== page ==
The first American couple to be married in the town of Phoenix were George Buck and Miss Matilda Murray, which marriage took place in the early part of the year 1872. In some correspondence from Phoenix, dated December 12th, 1872, is found the following:

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" * * * And the first American couple married in town was G. Buck to Miss Murray, who were married in Mr. Kirkland's home about nine months ago. ("Miner," Dec. 21, 1872.) This marriage is also referred to in the "Prescott Miner" of February 24th, 1872, which contains the following notice:


"In Salt River Valley, Maricopa County, February 13, 1872, by J. A. Young, J. P., Mr. George Buck and Miss Matilda Murray, both of Salt River Valley."


The bride was a daughter of William P. Murray, and the first of the Murray sisters to be married in the Valley.

The second marriage in the Salt River Valley was that of Charles H. Kenyon to Miss Sarah J. Moore, both of Maricopa Wells, who were married on the 27th day of November, 1872, by Probate Judge John T. Alsap; an account of the reception following this marriage is to be found in a previous volume.

General Earl D. Thomas, when commanding the Department of the Colorado, not many years ago, in the course of an official tour of the country, visited Phoenix, and the local paper in referring to General Thomas, said:


"The few hours' wait in Phoenix yesterday was spent mainly in shaking hands with old friends, for the General is a Hassayamper and the oldtimers all know him. His first acquaintance with Arizona was in 1872 when he was stationed at Fort McDowell. He left this country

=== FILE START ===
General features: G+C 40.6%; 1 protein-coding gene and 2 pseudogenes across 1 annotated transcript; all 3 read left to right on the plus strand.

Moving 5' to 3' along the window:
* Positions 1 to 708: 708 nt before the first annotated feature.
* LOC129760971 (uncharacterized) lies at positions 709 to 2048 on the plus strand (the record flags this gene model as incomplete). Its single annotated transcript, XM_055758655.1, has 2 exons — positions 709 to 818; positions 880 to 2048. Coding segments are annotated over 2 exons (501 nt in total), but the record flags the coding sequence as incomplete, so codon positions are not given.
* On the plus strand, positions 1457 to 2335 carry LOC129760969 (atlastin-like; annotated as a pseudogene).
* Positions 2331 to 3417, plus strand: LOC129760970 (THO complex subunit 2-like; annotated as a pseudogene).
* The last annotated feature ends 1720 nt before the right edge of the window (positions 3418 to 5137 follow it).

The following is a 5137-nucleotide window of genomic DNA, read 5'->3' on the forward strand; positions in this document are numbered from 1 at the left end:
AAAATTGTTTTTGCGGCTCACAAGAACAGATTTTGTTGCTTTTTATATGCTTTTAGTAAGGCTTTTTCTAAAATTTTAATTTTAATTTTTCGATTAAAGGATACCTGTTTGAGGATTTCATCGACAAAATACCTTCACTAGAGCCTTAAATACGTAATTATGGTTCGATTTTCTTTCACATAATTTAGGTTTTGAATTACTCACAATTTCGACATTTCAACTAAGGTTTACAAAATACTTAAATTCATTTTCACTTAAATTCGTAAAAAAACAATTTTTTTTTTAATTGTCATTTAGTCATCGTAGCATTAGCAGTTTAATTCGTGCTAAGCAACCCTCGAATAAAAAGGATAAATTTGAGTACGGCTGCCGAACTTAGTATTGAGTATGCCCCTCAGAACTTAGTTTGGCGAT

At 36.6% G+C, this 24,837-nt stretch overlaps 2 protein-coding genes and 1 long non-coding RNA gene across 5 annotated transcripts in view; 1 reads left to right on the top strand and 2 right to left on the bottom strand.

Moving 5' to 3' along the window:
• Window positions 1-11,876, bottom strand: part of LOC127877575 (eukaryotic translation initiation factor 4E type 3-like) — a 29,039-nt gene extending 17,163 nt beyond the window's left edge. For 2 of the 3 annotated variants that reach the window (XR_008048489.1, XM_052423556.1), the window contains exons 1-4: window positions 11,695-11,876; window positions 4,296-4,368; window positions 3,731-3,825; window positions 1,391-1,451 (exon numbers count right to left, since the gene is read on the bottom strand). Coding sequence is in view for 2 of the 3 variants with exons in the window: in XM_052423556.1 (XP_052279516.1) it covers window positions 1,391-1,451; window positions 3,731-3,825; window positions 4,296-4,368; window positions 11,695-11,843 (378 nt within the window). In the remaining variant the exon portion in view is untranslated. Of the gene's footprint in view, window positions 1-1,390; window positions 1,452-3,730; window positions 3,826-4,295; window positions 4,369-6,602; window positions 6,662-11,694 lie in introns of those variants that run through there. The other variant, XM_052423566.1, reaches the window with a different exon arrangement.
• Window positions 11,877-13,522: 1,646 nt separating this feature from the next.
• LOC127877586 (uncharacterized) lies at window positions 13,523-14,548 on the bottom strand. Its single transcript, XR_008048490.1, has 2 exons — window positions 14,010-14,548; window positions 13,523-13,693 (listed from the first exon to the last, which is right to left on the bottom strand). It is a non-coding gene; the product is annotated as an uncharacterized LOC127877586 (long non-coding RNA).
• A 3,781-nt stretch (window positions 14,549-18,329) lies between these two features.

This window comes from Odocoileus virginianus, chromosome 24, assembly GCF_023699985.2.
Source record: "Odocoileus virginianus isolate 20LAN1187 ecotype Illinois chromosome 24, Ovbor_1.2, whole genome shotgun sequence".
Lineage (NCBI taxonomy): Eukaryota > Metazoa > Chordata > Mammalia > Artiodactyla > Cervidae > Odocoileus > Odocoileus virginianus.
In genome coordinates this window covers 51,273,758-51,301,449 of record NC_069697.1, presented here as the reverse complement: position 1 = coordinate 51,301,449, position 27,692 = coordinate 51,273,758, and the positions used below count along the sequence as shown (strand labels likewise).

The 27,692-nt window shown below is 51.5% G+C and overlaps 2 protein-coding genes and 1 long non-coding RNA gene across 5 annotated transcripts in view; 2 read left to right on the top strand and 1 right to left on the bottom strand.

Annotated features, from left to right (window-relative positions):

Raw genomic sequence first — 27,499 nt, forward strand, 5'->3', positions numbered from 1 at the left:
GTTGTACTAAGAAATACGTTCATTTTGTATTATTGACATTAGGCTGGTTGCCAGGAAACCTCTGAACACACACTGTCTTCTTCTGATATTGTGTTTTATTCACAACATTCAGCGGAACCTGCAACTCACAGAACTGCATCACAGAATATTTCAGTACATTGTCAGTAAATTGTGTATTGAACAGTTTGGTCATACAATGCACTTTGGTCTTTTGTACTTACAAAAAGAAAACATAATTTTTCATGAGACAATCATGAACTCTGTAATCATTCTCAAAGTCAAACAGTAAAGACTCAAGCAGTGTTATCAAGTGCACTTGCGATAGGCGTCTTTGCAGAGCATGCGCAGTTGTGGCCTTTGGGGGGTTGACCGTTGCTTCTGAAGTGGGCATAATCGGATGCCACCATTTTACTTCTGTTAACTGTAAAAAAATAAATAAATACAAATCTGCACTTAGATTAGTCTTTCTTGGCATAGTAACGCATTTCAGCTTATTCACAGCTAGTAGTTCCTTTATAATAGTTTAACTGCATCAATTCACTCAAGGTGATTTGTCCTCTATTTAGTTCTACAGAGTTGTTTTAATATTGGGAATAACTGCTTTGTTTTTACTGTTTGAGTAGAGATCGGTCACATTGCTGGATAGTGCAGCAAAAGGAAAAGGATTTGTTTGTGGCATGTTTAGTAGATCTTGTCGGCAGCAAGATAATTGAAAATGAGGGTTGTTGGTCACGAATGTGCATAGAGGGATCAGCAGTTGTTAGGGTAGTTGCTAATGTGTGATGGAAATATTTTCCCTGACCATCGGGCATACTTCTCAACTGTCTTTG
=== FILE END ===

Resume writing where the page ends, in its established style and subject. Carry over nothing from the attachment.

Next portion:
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then as First Lieutenant of Cavalry, and returned thirty years later as a general officer.

"One of his favorite reminiscences of Phoenix is the celebration of the marriage of Mr. and Mrs. Charles Kenyon in 1872. Mr. Kenyon, who was for many years a resident of Globe, died a few years ago, but Mrs. Kenyon, and her children, still live there. Mrs. Kenyon was formerly a Miss Moore, whose father had charge of the stage line from Yuma to Tucson, via old Maricopa Wells, a station situated near the present Gila Crossing, long before the railroad town of Maricopa was dreamed of. The wedding of the young people was celebrated in Phoenix by a public dance, in which all the swell society of the town and the officers from McDowell who chanced to be here participated. The ballroom was an adobe house with a dirt floor, and when the music started and the young people entered, the doors were closed and nobody was allowed to go home until daylight."


As to who was the first child born in Phoenix there is much doubt, and possibly the question will never be satisfactorily decided, owing to the length of time that has elapsed and the meagre records now extant dealing with that period. In the "Prescott Miner" of November 16, 1872, appears the following:

‘‘"Born, in Phoenix, Maricopa County, A. T., November 5th, 1872, to the wife of M. Cavaness, a son. This is the first American child ever born in Phoenix."’’ This child is A. T. Cavaness, who grew to manhood in this vicinity, and not many years ago was a resident of Raymond, State of Washington.

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In a letter from Phoenix to the "Miner" printed in that paper on the 21st of December, 1872, the following item appears:


"The first American child born in the town was a daughter of Judge Kirkland, now nearly two years old."